• At block 715, processing logic may send the encrypted digital image to the embedded system via the session established between the embedded system and the server process initiated at block 710. The embedded system may then retrieve the encrypted digital image from the specified location over the session established with the server process. For example, processing logic may receive an HTTP get request from the embedded system to retrieve the encrypted digital image from the specified location. At block 720, processing logic receives a status from the embedded system that indicates whether the encrypted digital image was successfully retrieved and installed by the embedded system. For example, if the embedded system retrieves and decrypts the digital image and subsequently determines that the decrypted firmware update has been corrupted (e.g., has an incorrect digital signature), the embedded system may indicate this in the status. Processing logic may then forward the status information received from the embedded system to the WAN accessible service. In some implementations, the WAN accessible service may determine, using the status information, that the encrypted digital image should be regenerated and that the OTA update of the firmware for the embedded system be repeated. After block 715, the method of FIG. 7 terminates.
  • FIGS. 8-11 are flow diagrams showing various methods of operations performed by a WAN accessible service. The methods may be performed by a processing logic that may comprise hardware (e.g., circuitry, dedicated logic, programmable logic, microcode, etc.), software (e.g., instructions run on a processing device to perform hardware simulation), or a combination thereof. In one embodiment, at least some operations of the methods are performed by WAN accessible service of FIG. 2B.
  • FIG. 8 is a flow chart of an example method 800 of providing an encrypted digital image to be installed on an embedded system by an over the air update.
  • At block 805 of method 800 processing logic generates an encrypted digital image for an embedded system of a device. The encrypted digital image can include a firmware update for the embedded system for a device having a specific device serial number (DSN), where the encrypted digital image is usable only for the device having the specific DSN.
  • At block 810, processing logic receives device related information from a computing device. The device related information can include the DSN of the device with the embedded system and a version number of a current firmware component installed on the embedded system. At block 815, processing logic determines that the encrypted digital image for the device is available. Embodiments that determine that the encrypted digital image for the device is available are set forth below with reference to FIGS. 9-10. At block 820, processing logic provides the encrypted digital image to the computing device for use by the computing device to update a firmware version of the embedded system. After block 820, the method of FIG. 8 terminates.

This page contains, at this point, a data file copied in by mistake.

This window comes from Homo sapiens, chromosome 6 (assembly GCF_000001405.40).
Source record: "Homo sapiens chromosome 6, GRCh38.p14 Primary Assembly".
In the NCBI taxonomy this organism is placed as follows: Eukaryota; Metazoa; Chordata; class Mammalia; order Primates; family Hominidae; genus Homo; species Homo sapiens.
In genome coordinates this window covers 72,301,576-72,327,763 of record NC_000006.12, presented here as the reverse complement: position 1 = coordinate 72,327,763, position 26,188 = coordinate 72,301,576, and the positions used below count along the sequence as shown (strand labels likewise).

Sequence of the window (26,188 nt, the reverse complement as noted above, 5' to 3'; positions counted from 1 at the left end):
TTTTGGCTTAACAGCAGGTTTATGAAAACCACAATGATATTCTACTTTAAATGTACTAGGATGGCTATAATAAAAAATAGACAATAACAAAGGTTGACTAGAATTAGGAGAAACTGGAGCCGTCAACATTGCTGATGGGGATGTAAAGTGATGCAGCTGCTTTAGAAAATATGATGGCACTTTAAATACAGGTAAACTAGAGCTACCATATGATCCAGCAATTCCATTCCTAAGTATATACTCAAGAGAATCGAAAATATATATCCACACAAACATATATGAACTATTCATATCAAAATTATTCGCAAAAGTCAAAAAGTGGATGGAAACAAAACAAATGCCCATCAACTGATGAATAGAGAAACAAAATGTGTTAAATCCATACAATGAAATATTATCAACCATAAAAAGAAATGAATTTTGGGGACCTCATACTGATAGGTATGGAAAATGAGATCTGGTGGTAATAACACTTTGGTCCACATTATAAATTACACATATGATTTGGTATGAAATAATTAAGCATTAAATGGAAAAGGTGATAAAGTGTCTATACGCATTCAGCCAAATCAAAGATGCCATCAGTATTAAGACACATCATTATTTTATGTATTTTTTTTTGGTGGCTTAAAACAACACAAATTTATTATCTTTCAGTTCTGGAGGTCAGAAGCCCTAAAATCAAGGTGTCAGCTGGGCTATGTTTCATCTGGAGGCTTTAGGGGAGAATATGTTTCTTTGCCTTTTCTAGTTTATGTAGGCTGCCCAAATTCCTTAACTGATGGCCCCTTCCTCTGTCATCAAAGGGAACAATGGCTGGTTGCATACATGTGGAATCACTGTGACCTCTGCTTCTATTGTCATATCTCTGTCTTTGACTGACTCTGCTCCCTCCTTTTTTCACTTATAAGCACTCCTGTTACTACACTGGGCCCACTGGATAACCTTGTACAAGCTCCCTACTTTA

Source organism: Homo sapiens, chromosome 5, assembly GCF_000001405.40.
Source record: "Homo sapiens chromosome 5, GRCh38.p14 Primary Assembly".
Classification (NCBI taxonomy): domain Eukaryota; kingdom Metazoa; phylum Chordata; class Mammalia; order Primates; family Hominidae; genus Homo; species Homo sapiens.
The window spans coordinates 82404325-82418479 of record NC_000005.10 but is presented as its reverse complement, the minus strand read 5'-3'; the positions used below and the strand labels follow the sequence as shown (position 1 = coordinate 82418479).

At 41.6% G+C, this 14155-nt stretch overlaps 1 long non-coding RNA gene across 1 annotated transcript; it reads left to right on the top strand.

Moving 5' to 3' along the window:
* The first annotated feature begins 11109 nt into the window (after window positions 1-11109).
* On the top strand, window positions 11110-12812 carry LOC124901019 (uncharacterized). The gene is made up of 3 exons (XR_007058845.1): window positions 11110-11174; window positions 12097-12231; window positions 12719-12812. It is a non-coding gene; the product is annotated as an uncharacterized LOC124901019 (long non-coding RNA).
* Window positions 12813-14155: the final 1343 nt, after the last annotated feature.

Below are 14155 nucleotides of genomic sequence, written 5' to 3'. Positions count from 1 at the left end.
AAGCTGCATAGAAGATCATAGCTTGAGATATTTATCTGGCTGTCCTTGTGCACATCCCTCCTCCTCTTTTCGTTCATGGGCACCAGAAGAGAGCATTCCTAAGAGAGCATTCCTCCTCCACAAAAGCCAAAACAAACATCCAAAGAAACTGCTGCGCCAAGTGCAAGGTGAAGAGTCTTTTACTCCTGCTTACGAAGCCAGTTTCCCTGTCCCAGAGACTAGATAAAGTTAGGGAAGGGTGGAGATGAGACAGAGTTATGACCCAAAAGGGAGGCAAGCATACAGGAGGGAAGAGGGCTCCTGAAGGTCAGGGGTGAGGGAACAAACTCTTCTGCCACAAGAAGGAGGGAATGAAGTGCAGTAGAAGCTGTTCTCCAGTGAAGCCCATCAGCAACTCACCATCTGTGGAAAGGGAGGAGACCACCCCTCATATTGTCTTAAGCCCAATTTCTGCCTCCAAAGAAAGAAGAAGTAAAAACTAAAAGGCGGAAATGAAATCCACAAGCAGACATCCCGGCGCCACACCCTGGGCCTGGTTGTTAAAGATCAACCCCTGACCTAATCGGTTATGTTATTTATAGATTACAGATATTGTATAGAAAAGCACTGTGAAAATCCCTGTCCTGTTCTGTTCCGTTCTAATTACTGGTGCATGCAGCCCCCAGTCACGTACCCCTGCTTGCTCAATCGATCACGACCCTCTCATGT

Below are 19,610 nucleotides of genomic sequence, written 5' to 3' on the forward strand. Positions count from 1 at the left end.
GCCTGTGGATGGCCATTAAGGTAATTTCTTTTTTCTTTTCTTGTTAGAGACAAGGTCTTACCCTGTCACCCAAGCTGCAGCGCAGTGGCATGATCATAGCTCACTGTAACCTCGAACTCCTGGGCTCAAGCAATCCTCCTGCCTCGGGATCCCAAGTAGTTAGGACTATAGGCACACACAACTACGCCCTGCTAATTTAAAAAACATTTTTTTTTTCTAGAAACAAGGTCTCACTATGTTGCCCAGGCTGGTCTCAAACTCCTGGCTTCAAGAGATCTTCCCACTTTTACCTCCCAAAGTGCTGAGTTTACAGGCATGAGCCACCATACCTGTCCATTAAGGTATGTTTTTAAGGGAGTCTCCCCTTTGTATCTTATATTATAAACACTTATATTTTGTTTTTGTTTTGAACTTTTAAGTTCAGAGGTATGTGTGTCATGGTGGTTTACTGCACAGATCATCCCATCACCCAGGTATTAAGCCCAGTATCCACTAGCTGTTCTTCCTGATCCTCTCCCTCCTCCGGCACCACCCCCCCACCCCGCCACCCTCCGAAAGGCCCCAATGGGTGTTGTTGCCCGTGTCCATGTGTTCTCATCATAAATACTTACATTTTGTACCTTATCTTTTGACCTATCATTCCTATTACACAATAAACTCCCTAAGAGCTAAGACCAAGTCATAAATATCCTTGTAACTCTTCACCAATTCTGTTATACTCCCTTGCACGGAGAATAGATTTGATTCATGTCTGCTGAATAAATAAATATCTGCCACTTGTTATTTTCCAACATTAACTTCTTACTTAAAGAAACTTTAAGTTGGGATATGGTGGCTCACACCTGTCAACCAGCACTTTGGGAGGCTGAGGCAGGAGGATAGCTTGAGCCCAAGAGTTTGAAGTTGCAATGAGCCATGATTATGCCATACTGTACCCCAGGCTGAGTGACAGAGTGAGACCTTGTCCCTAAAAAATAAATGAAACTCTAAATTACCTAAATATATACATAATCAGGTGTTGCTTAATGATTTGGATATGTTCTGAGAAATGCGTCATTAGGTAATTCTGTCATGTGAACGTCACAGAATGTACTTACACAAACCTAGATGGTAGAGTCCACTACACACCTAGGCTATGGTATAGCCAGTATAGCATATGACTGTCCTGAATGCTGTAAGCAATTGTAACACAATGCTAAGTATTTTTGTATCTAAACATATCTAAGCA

• FIG. 9 is a flow chart of an example method 900 of determining that an encrypted digital image is available. At block 905 of method 900, processing logic receives device related information for a device with an embedded system. At block 910, processing logic receives a list of DSNs with corresponding encrypted digital images available. At block 915, processing logic compares the DSN of the device with the embedded system from the device related information received at block 905 with the list of DSNs received at block 910.
  • At block 920, processing logic determines that the DSN of the device matches an entry on the list of DSNs. At block 925, processing logic identifies a corresponding encrypted digital image for the DSN from the matching entry on the list. After block 925, the method of FIG. 9 terminates.
  • FIG. 10 is a flow chart of an example method 1000 of determining that an encrypted digital image is available.
  • At block 1005 of method 1000, processing logic receives device related information for a device with an embedded system. At block 1010, processing logic receives a list of outdated firmware versions with corresponding encrypted digital images available. At block 1015, processing logic compares the version number of the current firmware installed on the device from the device related information received at block 1005 with the list of outdated firmware versions received at block 1010. At block 1020, processing logic determines that the version number of the current firmware installed on the device matches an entry on the list of outdated firmware.